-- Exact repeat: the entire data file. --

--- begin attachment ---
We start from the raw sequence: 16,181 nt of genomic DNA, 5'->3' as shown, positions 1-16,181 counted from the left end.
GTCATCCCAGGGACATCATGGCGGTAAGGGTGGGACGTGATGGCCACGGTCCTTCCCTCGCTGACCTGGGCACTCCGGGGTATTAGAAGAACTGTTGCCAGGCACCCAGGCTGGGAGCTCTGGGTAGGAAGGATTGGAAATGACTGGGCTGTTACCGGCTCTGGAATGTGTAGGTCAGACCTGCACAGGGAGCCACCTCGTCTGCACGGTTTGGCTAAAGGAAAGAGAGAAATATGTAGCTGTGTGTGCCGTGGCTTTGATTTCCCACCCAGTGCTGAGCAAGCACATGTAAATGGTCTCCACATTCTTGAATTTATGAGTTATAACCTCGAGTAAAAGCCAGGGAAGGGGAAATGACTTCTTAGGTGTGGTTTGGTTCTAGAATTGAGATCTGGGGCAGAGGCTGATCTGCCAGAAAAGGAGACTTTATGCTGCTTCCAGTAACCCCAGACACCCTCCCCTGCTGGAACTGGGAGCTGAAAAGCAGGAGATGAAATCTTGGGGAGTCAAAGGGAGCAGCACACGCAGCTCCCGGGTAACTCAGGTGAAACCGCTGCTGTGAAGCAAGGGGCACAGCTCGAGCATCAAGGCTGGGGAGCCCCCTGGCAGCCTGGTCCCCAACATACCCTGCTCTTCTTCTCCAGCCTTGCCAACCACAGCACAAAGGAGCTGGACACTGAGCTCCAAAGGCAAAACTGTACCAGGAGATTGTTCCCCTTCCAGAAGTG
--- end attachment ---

We start from the raw sequence: 16,181 nt of genomic DNA, 5'->3' as shown, positions 1-16,181 counted from the left end.
GTCATCCCAGGGACATCATGGCGGTAAGGGTGGGACGTGATGGCCACGGTCCTTCCCTCGCTGACCTGGGCACTCCGGGGTATTAGAAGAACTGTTGCCAGGCACCCAGGCTGGGAGCTCTGGGTAGGAAGGATTGGAAATGACTGGGCTGTTACCGGCTCTGGAATGTGTAGGTCAGACCTGCACAGGGAGCCACCTCGTCTGCACGGTTTGGCTAAAGGAAAGAGAGAAATATGTAGCTGTGTGTGCCGTGGCTTTGATTTCCCACCCAGTGCTGAGCAAGCACATGTAAATGGTCTCCACATTCTTGAATTTATGAGTTATAACCTCGAGTAAAAGCCAGGGAAGGGGAAATGACTTCTTAGGTGTGGTTTGGTTCTAGAATTGAGATCTGGGGCAGAGGCTGATCTGCCAGAAAAGGAGACTTTATGCTGCTTCCAGTAACCCCAGACACCCTCCCCTGCTGGAACTGGGAGCTGAAAAGCAGGAGATGAAATCTTGGGGAGTCAAAGGGAGCAGCACACGCAGCTCCCGGGTAACTCAGGTGAAACCGCTGCTGTGAAGCAAGGGGCACAGCTCGAGCATCAAGGCTGGGGAGCCCCCTGGCAGCCTGGTCCCCAACATACCCTGCTCTTCTTCTCCAGCCTTGCCAACCACAGCACAAAGGAGCTGGACACTGAGCTCCAAAGGCAAAACTGTACCAGGAGATTGTTCCCCTTCCAGAAGTG